FBI director James Comey has issued a letter to Congress that he intends to reveal the number of FBI interviews with Russian officials and foreign intelligence officials.
The letter was obtained by The Washington Times and was written in the wake of reports that former national security adviser Michael Flynn lied to Vice President Mike Pence about conversations he had with the Russian ambassador.
Comey said he wanted to be transparent about the number, which will be made public when he gives the FBI a briefing on Tuesday.
The FBI has been conducting the inquiry for months, with Comey’s letter saying it was looking into “the extent to which Russia sought to interfere in the 2016 presidential election.”
Comey has said that Russia was attempting to help Trump win the election.
He said in a statement to Congress on Friday that he is prepared to share more information on the investigation when he has it.
“As I have said repeatedly, I will be sharing with Congress more information as it becomes available,” he said.
Comey’s decision to disclose the number is likely a way to further the investigation into Trump associates and Russia.
But the letter also comes as Congress grapples with the fact that Trump, the president, fired Comey.
The former FBI director testified before Congress in January that Trump asked him to end the investigation of Flynn in June of last year.
“Mr. Comey confirmed that he told the president that he was not under investigation and that he could end the Flynn investigation,” Sen. Mark Warner (D-Va.) said at the time.
“I know the president was angry with Mr. Comey for not letting Flynn go.
But he also knew that Comey was not the only person with knowledge of the president’s desire to end this investigation.”
On Friday, the Senate Intelligence Committee said that it would hold a hearing on the Russia investigation, which has prompted a backlash among Republicans, who say the Democrats are stonewalling.
“We need to know exactly what we are going to find,” said Sen. Richard Burr (R-N.C.), the committee’s top Democrat.
“There’s a big difference between knowing something and knowing it is true.
I don’t think that the president would have fired the director if he knew that.”
Comey’s comments came as a separate report suggested that Flynn had misled Pence about his communications with Russian Ambassador Sergey Kislyak.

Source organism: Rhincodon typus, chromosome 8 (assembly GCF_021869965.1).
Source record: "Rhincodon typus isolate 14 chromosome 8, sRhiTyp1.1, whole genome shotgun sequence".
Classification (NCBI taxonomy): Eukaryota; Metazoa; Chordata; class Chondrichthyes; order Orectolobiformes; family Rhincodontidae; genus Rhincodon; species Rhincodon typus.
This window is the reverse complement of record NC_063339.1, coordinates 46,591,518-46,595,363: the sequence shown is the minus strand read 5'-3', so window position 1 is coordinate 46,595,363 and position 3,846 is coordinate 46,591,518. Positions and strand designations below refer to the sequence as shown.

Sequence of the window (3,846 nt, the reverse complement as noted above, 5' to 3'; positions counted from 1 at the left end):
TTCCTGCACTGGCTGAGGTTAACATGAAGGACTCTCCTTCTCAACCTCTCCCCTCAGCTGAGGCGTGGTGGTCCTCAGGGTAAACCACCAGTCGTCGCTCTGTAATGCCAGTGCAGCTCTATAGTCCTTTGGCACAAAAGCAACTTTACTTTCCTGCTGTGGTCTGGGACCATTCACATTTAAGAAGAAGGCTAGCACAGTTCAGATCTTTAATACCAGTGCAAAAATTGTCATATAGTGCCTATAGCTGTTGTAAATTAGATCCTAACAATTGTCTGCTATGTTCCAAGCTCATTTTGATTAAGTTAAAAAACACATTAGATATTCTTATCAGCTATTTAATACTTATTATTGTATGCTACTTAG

The Times reported Thursday that Flynn’s lawyer, Robert Kelner, said Flynn had made a false statement to Pence about an Oval Office meeting in December, but that he had not given Pence “confirmation that he discussed sanctions with Russia.”
Trump fired Comey earlier this week, saying he wanted a special counsel to investigate the Russia matter, saying Flynn’s dismissal had compromised national security.
But a top Democrat on the Senate Judiciary Committee said on Thursday that it was “not necessary” for the president to fire Comey, and called on the FBI to “reject this false allegation and its political motivation.”
In the letter to the Senate, Comey said that he wanted “to be transparent” about the FBI interviews, adding that he would share the information when he had it.
Comey wrote that the interviews and the briefings he had given to the committee would be “the first public statement of the nature” of the investigation, and would be made available in the coming weeks.
The committee is expected to hold its hearing on Tuesday and Wednesday, the same day that Comey is expected tell lawmakers what he knows about the investigation.
Comey is known for having a reputation as an aggressive, combative and often combative chief of the FBI.
But some Democrats have criticized Comey for being too cautious in handling the Russia inquiry.
“This is an important moment for the FBI,” Sen., Sen. Chuck Schumer (D) said on MSNBC Friday morning.
“He wants to be able to tell us more about what he’s seen, what he has heard.
And then we have to have an investigation.”
He added that Comey’s appointment has “got us in a lot of trouble.”
On Thursday, Democratic Sen. Ed Markey (Mass.) called on Comey to resign over his handling of the Flynn probe, calling the FBI director a “political appointee.”
The White House on Friday said it is confident that the FBI will continue to cooperate with congressional oversight, but did not give a timeline for when Comey would be replaced.
“James Comey has served his country faithfully and effectively and the American people expect him to continue to do so,” White House press secretary Sarah Huckabee Sanders said.
“The FBI has made the right decision in dismissing Mr. Flynn’s case and the Justice Department will be reviewing the decision.
But no American should be left in the dark about the ongoing investigation into Russian interference in our election.”